Hearing older people ordain that their college years were “the best years of their lives” and they “would give anything to go back” should make us happy, right? The fact that “it’ll only be a long downhill slope from here” (downhill in the sense of ease and not decline) should inspire us to seize the day, revel in our youth and live it up. Right? For most Berkeley students, this wizened commentary usually has the opposite effect. It freaks us out. It makes us feel like we aren’t doing enough, like we’re somehow failing at something we didn’t know we were trying to succeed at. Not only does this attitude make us anxious that we are not existing to the extent of our YOLO potential, it paints us a bleak picture of what our futures will look like — if we don’t feel that our lives have turned out just as we have wanted thus far, how bad is it going to get when we’re past our prime? We at the Clog don’t believe in this cynical view on life, however. We’ve compiled a list of some people you probably only know as successful who, based on their less-than-shining years of youth, you would have never predicted would become much of anything.
1. Walt Disney. By the age of 24, Disney had dropped out of high school, been rejected by the army, failed to get his comic strips into any newspapers and had his one pride and joy, cartoon character Oswaldo the Rabbit, stolen from him by Universal Studios. Disney was so poor in his 20s that he resorted to eating dog food at one point. The kicker? By 25, MGM had told him no one would ever like Mickey Mouse. Talk about discouraging circumstances. But look at Mr. Mouse now.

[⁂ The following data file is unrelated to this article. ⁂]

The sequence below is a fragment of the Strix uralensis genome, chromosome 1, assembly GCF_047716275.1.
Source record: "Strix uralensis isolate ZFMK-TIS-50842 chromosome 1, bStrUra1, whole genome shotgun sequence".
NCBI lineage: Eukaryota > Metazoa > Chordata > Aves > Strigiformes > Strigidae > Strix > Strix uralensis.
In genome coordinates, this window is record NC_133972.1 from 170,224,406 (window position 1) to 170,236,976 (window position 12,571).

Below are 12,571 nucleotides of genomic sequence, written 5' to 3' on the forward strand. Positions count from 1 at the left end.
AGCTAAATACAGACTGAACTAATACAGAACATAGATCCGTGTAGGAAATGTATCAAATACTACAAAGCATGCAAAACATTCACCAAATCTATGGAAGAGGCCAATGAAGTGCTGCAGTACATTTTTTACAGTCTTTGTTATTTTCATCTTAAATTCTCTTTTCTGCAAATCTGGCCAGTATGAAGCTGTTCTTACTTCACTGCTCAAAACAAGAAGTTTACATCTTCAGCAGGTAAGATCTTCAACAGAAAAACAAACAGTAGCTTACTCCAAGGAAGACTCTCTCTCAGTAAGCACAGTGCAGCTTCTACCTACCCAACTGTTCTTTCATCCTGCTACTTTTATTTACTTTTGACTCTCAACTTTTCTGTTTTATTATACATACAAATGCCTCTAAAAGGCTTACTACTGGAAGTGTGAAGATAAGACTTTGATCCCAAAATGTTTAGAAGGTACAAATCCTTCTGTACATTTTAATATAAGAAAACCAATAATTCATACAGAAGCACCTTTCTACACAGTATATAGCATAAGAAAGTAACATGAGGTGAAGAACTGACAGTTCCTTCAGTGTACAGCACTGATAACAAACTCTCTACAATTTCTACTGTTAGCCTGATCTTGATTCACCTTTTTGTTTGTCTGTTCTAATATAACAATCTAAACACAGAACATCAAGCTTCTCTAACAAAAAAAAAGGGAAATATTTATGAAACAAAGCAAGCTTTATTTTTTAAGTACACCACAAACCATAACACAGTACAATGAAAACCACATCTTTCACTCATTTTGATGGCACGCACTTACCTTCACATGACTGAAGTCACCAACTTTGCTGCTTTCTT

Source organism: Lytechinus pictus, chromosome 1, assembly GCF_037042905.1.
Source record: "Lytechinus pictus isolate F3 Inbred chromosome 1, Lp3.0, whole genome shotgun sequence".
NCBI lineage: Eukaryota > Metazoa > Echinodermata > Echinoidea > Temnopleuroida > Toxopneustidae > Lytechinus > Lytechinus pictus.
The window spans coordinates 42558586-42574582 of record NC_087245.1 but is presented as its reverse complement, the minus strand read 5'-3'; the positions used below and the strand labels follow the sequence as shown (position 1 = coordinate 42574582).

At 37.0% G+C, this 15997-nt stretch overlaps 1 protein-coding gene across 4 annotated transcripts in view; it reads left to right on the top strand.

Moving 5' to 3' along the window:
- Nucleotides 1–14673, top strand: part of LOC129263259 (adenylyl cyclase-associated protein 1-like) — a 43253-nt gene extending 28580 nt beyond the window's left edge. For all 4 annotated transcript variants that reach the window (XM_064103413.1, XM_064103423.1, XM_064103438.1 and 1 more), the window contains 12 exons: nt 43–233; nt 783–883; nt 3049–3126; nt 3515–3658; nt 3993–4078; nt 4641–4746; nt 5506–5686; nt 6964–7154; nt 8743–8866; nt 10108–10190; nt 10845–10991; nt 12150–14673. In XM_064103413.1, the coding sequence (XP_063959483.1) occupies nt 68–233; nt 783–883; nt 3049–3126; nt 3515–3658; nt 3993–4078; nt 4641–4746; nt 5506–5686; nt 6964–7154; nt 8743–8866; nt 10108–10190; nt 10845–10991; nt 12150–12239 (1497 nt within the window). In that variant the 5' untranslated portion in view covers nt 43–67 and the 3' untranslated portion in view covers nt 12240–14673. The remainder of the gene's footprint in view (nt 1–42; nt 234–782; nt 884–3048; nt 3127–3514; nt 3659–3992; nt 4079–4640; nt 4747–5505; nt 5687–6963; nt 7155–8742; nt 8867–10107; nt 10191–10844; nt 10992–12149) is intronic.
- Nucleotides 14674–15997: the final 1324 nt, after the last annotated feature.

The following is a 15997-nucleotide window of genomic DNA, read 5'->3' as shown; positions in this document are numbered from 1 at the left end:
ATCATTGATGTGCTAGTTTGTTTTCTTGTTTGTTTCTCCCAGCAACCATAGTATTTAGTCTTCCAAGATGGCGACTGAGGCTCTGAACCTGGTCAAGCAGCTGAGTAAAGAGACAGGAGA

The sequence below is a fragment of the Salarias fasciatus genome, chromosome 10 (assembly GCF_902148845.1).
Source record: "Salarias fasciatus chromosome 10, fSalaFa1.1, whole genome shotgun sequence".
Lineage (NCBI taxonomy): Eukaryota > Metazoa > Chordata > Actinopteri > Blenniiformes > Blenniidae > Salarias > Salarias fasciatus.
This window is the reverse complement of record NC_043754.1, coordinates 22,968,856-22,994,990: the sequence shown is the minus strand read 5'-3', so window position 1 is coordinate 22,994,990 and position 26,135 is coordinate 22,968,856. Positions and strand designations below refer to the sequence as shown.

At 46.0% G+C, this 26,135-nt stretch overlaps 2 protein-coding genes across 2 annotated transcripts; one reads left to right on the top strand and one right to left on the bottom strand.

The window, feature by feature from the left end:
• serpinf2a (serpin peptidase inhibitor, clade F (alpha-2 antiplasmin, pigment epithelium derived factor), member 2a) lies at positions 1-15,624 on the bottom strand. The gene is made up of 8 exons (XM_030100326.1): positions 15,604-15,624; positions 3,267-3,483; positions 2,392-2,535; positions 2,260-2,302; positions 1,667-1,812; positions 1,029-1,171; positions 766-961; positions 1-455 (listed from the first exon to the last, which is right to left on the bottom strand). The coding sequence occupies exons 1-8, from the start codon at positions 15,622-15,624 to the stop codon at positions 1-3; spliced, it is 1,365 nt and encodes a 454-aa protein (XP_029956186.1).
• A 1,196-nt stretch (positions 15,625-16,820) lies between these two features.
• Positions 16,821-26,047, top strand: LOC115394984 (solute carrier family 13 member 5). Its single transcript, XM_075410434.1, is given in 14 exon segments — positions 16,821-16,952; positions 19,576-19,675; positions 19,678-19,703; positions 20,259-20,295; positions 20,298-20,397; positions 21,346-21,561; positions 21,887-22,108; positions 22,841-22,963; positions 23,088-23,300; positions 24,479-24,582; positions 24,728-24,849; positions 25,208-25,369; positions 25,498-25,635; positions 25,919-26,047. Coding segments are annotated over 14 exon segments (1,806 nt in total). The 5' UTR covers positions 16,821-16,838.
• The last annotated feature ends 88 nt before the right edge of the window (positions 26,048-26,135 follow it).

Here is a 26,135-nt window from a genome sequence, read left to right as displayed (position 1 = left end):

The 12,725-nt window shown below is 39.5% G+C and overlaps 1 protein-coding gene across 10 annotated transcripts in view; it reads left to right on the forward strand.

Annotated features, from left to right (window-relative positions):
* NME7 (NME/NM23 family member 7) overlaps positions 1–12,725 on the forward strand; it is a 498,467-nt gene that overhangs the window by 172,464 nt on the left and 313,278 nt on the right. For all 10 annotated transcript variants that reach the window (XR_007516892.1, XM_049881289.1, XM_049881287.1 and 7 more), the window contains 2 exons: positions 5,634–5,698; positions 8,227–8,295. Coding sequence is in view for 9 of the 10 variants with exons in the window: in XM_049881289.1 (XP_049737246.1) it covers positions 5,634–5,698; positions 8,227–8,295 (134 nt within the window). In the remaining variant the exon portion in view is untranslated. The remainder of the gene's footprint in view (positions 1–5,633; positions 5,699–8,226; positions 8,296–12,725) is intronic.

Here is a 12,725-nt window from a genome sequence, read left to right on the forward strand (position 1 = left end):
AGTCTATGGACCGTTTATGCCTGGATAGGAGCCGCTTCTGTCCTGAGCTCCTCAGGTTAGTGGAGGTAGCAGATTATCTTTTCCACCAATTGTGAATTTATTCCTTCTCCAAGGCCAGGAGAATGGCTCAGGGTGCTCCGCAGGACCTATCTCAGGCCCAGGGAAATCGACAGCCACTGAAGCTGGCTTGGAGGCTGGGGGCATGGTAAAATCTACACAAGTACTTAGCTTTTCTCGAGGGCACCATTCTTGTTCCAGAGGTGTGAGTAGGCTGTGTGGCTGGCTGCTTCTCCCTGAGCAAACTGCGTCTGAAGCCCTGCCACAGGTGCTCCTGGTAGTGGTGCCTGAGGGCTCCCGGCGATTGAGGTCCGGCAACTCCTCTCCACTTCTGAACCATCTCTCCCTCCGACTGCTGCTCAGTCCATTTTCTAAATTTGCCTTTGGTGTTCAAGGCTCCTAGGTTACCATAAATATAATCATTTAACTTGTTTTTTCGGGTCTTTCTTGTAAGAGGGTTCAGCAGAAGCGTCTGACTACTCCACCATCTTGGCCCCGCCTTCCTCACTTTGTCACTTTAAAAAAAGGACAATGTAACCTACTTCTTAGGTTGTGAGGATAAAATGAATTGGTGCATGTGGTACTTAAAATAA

2. Oprah Winfrey. Winfrey was fired from a news station in her twenties for getting too emotionally invested in the stories she was reporting. She was “demoted” to daytime television … and look how that turned out!
3. Jennifer Lopez. After a single semester of college, J-Lo dropped out and lived on the floor of a dance studio, performing in small clubs while pursuing her dreams of becoming a dancer.
4. Bethenny Frankel. The perfect “if at first you don’t succeed” story, Frankel failed at both an acting career and her entrepreneurial undertakings her whole life, only recently (at age 42) succeeding in both. Lesson to learn? If at first you don’t succeed, get yourself on “The Real Housewives,” stat.
5. Zach Galifianakis. For a good chunk of his 20s, Galifianakis worked as a busboy in a Manhattan strip club. He’s now one of the most recognizable figures on Halloween for his character in “The Hangover.”
6. Bill Gates. He dropped out of Harvard University in his junior year. Sure, it was to start a multibillion dollar company, but still. He must have felt a little twinge of parental disappointment, no?
7. J.K. Rowling. By the end of her 20s, Rowling was a single mother, unemployed and getting by on welfare. She was rejected by a whopping eight publishers before becoming the author of one of the bestselling series of all time.
8. Kristen Wiig. The hilarious “Saturday Night Live” actress worked odd jobs, such as selling peaches and drawing bodies of plastic surgery patients, before making it in the acting world at age 32.
9. Tim Allen. Allen spent two years in federal prison for selling cocaine in his mid-20s. Think of that the next time you feel like you’ve hit a personal low.
These celebrities are only a few of the individuals who rose from the ashes of post-college burnout or the ultimate stress of seemingly stagnant youth. Everyone is different — some people do experience the best years of their life in their 20s, while others aren’t satisfied with their lives until their hair is grey. We at the Clog believe it’s an uphill slope, dear friends! Life gets progressively more interesting, and while it may seem like the end is near, you’ll have copious opportunities to succeed (and fail) in your future.
Image source: curcak1 under Creative Commons.
Contact Sarah Branoff at [email protected]